It’s worth noting that the comment about non-transitive equality really is more a consequence of Python’s chained binary operators. In Python, if OP1 and OP2 are binary operators, then the expression x OP1 y OP2 z is defined as exactly equivalent to (x OP1 y) and (y OP2 z), but with a guarantee that y is only evaluated once. This means that the operands on the two “ends” of the chain are never compared to each other, and that any comparison behavior between them is never considered.

And since Python has operator overloading, it’s possible to define types which use different logic when comparing to values of different types. As in this case, where OrderedDict checks only keys/values when comparing to dict but checks keys, values and order when comparing to another OrderedDict.

It’s even possible to define behavior so that values of distinct types are interchangeable in various operations; for example, any two values which compare equal via == and which define __hash__() in a way that produces the same result will be treated as equivalent when used as keys. So:

>>> d = {0: 'foo'}
>>> print(d[0.0])
foo

This works because 0 == 0.0 and hash(0) == hash(0.0).

Transitivity for a relation R simply means x R y ∧ y R z ⇒ x R z which normally holds for equality. The way Python chains comparison operators is thus not the issue here, the issue is that OrderedDict.__eq__ is not transitive while normally equality is.

I’m aware of the definition of transitivity, thanks.

However, the specific example given is cited as confusing because the chain of operators succeeds when it “shouldn’t”, and I was giving the reason why it is that way, which is, as I said, due to the way Python handles operator chaining (i.e., in x == y == z, x and z are never compared to each other). And the expectation that == should always be transitive is generally not a good one to have – equality comparisons can be difficult and complex depending on the domain one is working with.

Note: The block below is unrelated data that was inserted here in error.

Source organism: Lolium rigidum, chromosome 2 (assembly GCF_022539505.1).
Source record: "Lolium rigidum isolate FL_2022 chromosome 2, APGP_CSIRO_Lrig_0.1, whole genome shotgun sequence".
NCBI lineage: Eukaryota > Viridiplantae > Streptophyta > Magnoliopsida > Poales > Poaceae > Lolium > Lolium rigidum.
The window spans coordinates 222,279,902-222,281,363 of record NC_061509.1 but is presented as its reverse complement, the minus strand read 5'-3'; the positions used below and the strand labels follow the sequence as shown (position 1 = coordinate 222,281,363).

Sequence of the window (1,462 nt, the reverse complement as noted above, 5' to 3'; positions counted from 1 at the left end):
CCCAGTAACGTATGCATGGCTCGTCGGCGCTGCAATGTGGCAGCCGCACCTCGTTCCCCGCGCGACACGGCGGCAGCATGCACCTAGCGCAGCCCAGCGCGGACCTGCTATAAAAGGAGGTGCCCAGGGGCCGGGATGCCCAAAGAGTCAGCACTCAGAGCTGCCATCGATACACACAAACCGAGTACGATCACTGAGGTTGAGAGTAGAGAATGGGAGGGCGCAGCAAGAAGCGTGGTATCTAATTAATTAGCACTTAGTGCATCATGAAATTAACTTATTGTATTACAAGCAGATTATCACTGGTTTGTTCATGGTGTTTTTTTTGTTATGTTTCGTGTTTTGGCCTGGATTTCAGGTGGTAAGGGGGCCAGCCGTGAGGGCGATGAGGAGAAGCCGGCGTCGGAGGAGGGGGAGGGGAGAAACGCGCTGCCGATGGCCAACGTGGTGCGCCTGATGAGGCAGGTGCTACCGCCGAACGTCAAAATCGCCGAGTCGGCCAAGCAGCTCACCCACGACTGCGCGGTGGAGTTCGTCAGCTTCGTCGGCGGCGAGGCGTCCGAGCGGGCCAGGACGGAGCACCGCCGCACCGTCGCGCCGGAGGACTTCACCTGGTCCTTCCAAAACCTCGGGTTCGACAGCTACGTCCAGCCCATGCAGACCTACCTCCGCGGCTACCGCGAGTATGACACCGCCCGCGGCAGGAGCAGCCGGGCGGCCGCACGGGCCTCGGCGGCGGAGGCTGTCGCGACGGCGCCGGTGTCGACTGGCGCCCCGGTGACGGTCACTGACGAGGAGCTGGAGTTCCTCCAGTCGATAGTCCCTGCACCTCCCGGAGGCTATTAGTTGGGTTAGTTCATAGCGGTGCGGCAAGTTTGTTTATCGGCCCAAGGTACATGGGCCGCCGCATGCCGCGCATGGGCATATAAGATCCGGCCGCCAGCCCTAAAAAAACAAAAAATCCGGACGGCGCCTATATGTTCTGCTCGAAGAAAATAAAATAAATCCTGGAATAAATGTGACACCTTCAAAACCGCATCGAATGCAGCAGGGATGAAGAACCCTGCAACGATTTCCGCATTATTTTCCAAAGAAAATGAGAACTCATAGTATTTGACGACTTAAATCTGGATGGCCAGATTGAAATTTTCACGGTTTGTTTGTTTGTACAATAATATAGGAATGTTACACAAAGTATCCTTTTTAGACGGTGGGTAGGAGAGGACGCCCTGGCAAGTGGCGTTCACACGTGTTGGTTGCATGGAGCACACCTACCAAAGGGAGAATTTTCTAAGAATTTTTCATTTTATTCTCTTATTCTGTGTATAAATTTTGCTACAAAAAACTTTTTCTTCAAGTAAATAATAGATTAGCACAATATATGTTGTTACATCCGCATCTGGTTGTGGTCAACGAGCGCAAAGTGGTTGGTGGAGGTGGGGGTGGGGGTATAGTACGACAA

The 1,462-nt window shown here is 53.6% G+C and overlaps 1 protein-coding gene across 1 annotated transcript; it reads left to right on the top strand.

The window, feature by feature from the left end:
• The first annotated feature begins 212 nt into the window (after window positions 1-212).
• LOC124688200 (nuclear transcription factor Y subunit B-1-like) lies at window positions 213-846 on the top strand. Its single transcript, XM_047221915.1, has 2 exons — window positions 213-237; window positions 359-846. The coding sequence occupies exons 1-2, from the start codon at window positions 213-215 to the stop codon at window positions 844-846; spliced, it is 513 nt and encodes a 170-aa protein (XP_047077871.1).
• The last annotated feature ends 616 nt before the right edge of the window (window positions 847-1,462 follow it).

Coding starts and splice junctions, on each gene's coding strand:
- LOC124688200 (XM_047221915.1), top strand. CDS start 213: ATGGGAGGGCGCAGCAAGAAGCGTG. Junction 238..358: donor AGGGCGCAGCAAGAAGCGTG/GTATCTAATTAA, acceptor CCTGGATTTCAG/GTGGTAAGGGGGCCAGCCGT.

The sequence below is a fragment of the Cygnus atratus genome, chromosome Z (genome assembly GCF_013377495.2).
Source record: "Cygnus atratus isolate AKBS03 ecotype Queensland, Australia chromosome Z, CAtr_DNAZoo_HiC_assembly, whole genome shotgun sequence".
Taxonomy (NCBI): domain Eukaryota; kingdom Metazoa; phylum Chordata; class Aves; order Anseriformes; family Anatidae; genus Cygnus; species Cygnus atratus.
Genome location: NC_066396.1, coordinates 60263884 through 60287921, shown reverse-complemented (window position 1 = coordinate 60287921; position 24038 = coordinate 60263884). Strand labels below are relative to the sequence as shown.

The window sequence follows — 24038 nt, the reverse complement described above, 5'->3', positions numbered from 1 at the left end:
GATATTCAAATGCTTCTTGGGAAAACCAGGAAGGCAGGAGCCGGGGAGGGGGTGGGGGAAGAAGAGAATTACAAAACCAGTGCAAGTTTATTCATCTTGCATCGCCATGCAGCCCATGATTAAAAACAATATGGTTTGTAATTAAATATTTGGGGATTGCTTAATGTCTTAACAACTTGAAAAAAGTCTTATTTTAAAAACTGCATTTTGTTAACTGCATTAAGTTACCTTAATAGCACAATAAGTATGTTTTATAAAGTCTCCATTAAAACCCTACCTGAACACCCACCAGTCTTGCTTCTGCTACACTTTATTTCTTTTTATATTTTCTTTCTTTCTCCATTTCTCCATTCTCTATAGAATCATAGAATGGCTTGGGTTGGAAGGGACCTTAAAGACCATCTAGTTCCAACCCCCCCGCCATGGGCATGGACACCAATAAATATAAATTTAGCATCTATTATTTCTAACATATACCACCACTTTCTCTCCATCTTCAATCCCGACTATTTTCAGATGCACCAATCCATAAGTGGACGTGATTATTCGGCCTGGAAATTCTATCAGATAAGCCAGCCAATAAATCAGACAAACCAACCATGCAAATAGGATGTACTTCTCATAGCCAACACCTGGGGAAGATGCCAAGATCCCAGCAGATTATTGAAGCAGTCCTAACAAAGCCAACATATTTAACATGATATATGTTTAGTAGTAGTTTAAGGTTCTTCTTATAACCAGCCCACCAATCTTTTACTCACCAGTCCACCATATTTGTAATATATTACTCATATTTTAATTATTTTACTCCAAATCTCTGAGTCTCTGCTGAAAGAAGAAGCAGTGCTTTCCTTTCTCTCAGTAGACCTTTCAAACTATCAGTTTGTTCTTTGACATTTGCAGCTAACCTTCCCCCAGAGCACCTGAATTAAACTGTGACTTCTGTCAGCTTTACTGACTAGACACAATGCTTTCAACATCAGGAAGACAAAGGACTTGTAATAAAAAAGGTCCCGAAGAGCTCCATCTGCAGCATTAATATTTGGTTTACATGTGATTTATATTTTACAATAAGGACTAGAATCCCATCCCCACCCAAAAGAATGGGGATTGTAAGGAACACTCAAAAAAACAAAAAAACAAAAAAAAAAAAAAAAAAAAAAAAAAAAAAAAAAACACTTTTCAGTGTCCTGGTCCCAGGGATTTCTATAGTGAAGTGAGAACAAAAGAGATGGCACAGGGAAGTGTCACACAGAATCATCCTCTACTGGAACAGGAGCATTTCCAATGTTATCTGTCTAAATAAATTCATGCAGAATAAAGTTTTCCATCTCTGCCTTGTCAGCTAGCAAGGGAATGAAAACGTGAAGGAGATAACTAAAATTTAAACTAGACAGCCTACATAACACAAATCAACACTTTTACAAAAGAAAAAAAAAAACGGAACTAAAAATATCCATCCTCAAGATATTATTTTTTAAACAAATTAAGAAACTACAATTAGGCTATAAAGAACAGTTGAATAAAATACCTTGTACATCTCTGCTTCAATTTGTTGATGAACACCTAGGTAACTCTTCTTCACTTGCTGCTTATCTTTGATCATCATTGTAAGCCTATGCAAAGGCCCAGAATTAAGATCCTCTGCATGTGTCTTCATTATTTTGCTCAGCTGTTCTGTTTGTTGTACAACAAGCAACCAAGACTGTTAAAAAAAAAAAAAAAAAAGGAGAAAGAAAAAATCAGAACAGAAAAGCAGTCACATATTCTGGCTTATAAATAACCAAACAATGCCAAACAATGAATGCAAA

I was just quoting the definition to show that transitivity is seperate from the chaining of operators, my apologies if it came across as condescending.

I still fail to see how the chaining of operators matters for this example. The only reason why people would expect x == z in x == y == z is precisely because of transitivity. If you look at another example of chaining of operators like x < y > z it’s obvious that there is ofcourse no direct comparison between x and z.

I am aware that in a lot of domains (including Python as demonstrated here) there are a lot of exceptions to the transitivity of equality and that transitive equality is hard to achieve. However that does not mean that it should not be the goal to get as close to it as possible to avoid confusion.

Speaking of non-rransitive equality, it’s also worth noting that equality over floats is non-transitive in general. This is as a results of floats being a necessarily imperfect representation of the reals, where equality is transitive by definition.

The comments were a fun read, lol

A case study in How Not to Disagree with Someone